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LAD@COL: Ellis drives a two-run shot to left

DENVER -- So this is what owning a $2 billion baseball team is like.

Purchasing the Dodgers and taking the keys to Dodger Stadium on Tuesday morning, Guggenheim Baseball Management saw its first-place team mash three homers (none by Matt Kemp), nearly blow a seven-run lead, have starting pitcher Ted Lilly (side strain) and third baseman Juan Uribe (left wrist) injured, but escape Coors Field with a 7-6 win over the Rockies.

"That's what they get," a smiling manager Don Mattingly said of his new bosses. "The excitement of it." Nonetheless, Mattingly said the entire night was fun for him, right down to watching embattled closer Javy Guerra strike out slugger Carlos Gonzalez to end the game with the tying run on third base as the Dodgers, at 17-7, matched their best start since 1983.

"It seems like no lead is really safe here," Mattingly said. "And [the Rockies] seem to do it all the time when you watch the highlights."

Dee Gordon had the first Dodgers highlight, not only hitting his first Major League home run leading off the game, but even calling it before the game to teammate Mark Ellis, who had four hits. The other Ellis in the lineup, catcher A.J., continued his impressive start with a two-run homer and an RBI double, raising his average to .305. And Andre Ethier walloped a three-run homer, his sixth of the season, to give the Dodgers a 4-0 lead before a batter was retired.

Mattingly downplayed Lilly's injury, while the pitcher conceded it isn't getting better and offered no assurance that he wouldn't need to miss a start.

"Hope not," said Lilly, off to a 3-0 start and 9-2 lifetime against Colorado.

Mattingly didn't downplay Uribe's wrist injury, an aggravation of a sprain that sidelined him for four games last month. Mattingly said Uribe reinjured it during batting practice Tuesday, which left the bench short on right-handed hitters late in the game.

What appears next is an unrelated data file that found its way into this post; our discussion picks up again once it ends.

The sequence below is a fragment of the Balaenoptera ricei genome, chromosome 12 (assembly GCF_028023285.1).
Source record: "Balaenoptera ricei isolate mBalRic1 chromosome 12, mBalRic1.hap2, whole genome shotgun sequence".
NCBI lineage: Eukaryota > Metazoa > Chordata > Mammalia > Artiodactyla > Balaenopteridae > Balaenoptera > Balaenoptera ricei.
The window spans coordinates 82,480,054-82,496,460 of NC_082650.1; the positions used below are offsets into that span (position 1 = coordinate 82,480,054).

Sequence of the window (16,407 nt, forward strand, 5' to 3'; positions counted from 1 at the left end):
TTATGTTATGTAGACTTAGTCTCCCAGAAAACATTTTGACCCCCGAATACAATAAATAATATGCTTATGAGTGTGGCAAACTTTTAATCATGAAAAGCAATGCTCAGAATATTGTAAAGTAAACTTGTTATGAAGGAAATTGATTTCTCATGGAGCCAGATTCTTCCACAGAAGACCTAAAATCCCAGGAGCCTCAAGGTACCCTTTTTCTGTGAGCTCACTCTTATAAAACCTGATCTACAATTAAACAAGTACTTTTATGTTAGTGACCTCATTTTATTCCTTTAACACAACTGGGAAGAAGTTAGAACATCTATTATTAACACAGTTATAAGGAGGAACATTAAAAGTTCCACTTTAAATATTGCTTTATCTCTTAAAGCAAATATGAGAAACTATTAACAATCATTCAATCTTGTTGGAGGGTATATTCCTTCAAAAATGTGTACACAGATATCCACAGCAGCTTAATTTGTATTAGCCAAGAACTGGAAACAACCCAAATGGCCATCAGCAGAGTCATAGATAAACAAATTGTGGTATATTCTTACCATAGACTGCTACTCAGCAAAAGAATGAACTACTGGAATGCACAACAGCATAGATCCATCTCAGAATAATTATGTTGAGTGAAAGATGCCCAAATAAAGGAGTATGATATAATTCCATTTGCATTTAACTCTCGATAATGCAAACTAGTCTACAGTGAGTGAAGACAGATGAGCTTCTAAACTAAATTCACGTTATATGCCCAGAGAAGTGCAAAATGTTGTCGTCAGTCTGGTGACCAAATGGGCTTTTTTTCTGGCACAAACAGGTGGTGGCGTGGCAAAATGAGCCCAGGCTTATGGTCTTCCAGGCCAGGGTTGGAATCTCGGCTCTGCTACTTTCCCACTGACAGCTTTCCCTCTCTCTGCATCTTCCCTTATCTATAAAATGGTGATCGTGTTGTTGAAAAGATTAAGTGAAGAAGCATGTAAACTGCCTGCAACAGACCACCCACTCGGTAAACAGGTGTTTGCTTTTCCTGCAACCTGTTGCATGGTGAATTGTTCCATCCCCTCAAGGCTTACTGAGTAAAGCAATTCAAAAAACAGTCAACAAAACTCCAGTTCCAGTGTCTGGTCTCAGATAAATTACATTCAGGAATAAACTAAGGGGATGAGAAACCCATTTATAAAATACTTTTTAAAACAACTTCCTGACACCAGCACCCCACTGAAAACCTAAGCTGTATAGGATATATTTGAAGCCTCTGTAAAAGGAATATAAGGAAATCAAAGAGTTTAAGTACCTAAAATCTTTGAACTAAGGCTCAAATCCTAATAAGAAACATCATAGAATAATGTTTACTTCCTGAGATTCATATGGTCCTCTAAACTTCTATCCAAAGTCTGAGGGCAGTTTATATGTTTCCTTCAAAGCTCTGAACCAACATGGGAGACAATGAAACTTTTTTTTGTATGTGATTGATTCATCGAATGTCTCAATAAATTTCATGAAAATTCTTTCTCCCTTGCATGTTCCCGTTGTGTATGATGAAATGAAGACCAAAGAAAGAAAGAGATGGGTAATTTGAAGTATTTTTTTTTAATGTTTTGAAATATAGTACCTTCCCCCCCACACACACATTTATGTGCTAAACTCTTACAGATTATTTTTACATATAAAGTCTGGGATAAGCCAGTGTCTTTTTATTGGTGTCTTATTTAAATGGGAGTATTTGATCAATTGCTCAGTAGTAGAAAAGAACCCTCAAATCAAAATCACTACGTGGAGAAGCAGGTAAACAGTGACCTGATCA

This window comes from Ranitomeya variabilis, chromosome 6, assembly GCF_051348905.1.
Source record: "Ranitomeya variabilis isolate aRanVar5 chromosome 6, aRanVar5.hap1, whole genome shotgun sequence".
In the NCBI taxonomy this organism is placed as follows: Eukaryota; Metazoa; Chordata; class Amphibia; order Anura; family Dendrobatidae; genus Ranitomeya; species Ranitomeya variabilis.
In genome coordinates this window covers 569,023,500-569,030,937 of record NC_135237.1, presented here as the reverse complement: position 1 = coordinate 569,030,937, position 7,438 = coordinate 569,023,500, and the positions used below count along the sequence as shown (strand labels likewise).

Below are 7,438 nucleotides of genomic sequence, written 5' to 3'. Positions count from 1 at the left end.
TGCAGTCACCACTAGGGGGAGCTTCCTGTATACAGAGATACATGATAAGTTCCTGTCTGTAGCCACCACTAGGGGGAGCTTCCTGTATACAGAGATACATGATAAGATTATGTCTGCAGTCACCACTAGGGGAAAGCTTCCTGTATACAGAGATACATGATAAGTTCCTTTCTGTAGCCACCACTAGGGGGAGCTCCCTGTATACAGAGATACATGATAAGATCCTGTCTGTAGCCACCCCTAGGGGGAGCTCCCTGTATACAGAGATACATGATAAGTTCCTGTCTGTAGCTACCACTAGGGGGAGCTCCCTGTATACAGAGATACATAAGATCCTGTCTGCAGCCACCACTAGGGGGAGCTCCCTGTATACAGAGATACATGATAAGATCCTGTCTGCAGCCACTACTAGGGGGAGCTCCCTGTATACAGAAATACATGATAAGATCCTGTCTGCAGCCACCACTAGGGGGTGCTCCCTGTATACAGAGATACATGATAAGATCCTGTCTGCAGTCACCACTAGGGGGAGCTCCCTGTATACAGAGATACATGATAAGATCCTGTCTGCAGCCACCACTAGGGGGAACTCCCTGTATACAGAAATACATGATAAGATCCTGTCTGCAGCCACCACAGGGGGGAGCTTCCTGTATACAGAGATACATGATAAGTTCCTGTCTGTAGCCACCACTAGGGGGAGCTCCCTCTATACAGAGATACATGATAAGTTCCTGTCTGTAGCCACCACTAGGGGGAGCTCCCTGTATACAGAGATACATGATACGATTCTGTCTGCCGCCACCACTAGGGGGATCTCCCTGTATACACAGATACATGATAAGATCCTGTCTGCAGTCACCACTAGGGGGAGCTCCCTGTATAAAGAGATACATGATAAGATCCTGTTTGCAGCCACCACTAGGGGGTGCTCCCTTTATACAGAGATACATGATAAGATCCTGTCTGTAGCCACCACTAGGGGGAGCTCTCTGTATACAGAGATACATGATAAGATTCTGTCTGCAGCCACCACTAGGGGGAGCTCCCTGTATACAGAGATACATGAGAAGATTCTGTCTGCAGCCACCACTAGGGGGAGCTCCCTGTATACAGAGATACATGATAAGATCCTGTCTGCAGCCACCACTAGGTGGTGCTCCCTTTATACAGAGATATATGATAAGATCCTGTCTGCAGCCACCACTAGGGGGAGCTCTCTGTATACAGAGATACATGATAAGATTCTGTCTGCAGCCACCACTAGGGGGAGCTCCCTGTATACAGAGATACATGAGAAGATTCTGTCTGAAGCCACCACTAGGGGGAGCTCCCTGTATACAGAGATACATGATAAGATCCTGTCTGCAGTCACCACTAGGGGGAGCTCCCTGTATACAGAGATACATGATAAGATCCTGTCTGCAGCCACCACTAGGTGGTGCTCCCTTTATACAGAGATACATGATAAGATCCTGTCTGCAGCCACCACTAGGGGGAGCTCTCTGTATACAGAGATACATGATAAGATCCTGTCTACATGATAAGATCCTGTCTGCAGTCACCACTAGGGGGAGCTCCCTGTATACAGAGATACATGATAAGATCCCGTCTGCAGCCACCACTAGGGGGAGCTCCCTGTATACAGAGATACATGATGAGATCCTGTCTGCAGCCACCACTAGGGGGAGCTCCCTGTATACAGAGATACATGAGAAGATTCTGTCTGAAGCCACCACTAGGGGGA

Lilly said the right oblique strain that bothered him his previous start caused him to shut down Sunday's bullpen session early and forced him from Tuesday's game after six innings and only 79 pitches, few of them fastballs.

"I was throwing the kitchen sink at them," Lilly said. "I was thinking about [the side] early, and in the fifth it kept getting a little worse. I've had this in the past, but minor. I thought it was getting better. I only feel it when I throw. I started the game and felt good, but it crept up on me."

Lilly left with a five-run lead, but that meant Mattingly got into the bullpen early, and the lead was trimmed to 7-5 after Josh Lindblom allowed three runs in the seventh -- two more than he allowed in April; then 7-6 after Kenley Jansen allowed a run in the eighth.

So it came down to Guerra, who was saved with a fine defensive play from Mark Ellis on Marco Scutaro's grounder just before Gonzalez (who had homered off Lilly) fanned. Mattingly said he could see conviction in Guerra's pitch selection and execution, which was the topic of a meeting they had Sunday.

"Absolutely, the last couple days I was thinking about it," Guerra said. "I understand what he meant. It's a mindset."

Gordon got the game off to a stunning start with his first Major League home run (only eighth professionally), and even in Coors Field it was a no-doubter that hit the second-deck façade in right field.

"He was talking all day that he'd hit a home run," said Mark Ellis. "He called it."

"I don't know what to say," said Gordon. "I kind of hinted to Mark, but I can swing the bat. I know me, I know what kind of power I have. I've lived with me for 24 years."

Even with the home run, Gordon said the "highlight of the night for me" was a fifth-inning walk that drove Rockies starter Jhoulys Chacin from the game.

"I've been trying to work every count," said Gordon, who has only six walks to 20 strikeouts.

After allowing Gordon's home run leading off the game, Chacin allowed singles by Mark Ellis and Kemp, then a three-run blast to center by Ethier before an out was recorded.

"Our starting pitching tonight was awful," said Colorado manager Jim Tracy.

The part of the lineup that doesn't include Kemp and Ethier contributed in the third inning, as requested by manager Don Mattingly. Tony Gwynn singled, stole second, took third on a bungled pick-off throw and was doubled home by A.J. Ellis.

Eric Young's diving catch of Gordon's drive to left-center robbed the Dodgers of another run to end the inning. But after Gwynn's double leading off the fifth, A.J. Ellis homered to left.

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